Extended Mag release: All new 10/22 models have a factory extended mag release now, started couple years ago or so.

Scope: Consider see through rings to mount scope, so can immediately use iron sights should scope get broken, or for when close target sighting may be quite different from what you've zeroed on (usually 50 yards).

Good stuff, enjoying your site.

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Lucas_SurvCache February 15, 2010 at 7:56 pm

I have heard good things about the Butler Creek mags (the ones with steel feed lips) but I have never seen or used them personally so I didn't mention them. Butler Creek is known for quality products though I know that.

I actually hadn't heard of the Trimag Connector but I googled it and it looks very cool.

And like you mentioned, cheap. Cabella's has them for $10.

http://www.cabelas.com/cabelas/en/templates/produ…

I didn't know about the extended mag release but good to know! The old kind are a pain.

Definitely agree with the see through scope rings. People might argue it on larger guns but for a .22 it seems like a good idea to me.

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kev November 21, 2011 at 8:06 pm

See through scope rings are great for shooting at nite and when you or in the fogg .

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LngRngShtr February 15, 2010 at 8:25 pm

Auto bolt release can be found on http://www.rimfirecentral.com as a DIY along with other useful mods. polishing and such..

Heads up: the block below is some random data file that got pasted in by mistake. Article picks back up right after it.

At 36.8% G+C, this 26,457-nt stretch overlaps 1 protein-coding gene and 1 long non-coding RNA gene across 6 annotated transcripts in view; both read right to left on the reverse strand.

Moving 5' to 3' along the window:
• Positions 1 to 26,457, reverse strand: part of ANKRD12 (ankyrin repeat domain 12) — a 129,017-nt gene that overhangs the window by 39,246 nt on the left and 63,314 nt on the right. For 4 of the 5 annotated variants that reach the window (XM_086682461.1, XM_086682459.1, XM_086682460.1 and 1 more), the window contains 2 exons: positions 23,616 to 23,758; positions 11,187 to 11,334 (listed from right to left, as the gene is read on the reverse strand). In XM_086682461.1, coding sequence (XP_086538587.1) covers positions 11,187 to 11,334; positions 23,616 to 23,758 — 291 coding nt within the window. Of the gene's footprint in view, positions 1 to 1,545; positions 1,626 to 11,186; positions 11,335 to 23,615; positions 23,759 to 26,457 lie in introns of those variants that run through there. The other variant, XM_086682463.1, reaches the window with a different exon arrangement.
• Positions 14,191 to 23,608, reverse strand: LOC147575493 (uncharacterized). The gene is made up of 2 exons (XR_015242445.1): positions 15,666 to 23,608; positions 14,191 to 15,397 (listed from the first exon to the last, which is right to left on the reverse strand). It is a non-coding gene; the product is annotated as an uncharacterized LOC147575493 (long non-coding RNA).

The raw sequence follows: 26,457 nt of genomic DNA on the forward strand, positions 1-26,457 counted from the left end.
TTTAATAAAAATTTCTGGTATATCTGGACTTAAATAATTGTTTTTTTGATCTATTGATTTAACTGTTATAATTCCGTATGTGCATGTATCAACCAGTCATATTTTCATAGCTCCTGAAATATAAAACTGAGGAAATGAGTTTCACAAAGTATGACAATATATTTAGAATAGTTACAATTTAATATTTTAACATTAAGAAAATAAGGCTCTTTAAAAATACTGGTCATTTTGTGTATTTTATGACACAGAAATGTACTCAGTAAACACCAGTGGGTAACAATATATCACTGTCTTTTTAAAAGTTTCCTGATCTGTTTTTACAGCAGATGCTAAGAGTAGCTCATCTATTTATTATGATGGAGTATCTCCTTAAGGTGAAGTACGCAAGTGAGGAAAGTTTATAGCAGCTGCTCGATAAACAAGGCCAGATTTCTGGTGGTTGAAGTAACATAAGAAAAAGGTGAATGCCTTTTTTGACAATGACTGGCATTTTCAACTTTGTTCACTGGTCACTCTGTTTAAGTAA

I actually use a TIS mag release it is a long lever type that contours to the trigger guard,.the problem I had with the extended mag release is the way I carry my rifle (holding in front of the TG) would trip said release.not losing mags is good. and I load out with CCI Select very accurate in my rifle and a rated 40gr. @ 1200fps. accuracy will kill quicker than speed

also I use wraparound racquetball goggles with the strap , cheap fog resistant protective eye wear, gotta see to be able to hit..might be good with all sorts of stuff flying around in a survival type situation..

John

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Lucas_SurvCache February 15, 2010 at 8:50 pm

John,

I have heard of doing the bolt release mod, but I thought some people might not be comfortable taking a dremmel to internal parts of their gun so I didn't mention it in the article.

If you are comfortable with homemade mods then go for it and save 10 bucks.

I have seen the type of mag release you are talking about I believe.

Like This one: http://www.midwayusa.com/viewProduct/?productNumb…

I have always kind of thought those were more for competition shooters than anything, at least that is how I have seen them advertised. I can definitely see how you could too easily pull that out in the field.

CCI is good stuff as far a .22 goes. Not competition quality, but much better than bulk Federal.

I hadn't thought of shooting Goggles, nice idea. I have always just worn shooting glasses.

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Spuds February 16, 2010 at 1:04 am

Interesting Site! Best wishes! Spuds!

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Timmy March 17, 2010 at 12:57 pm

The most benificial mod made to my 10/22 was a lightened trigger. My trigger pull is reduced from the factoyr 7-9 lbs to 3lbs, it improved my accurcy more than a scope did. I've also got a set screw in the rear of my trigger guard that eleminates overtravel, this helps with rapid follow up shots. I have a bushnell 4X12 power scope on my gun. I've killed too many groundhogs with 1 shot to the head at 150+ yds to count. They might not be your ideal dinner, but in a survivial situation you can't just go to the market and buy tenderloin.

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Lucas_SurvCache March 17, 2010 at 7:52 pm

Timmy,

That's a good point. The factory trigger on 10/22's can be pretty heavy. I've never done a full swap myself though so I didn't have anything good to recommend. Did you tweak the trigger yourself or replace the whole system?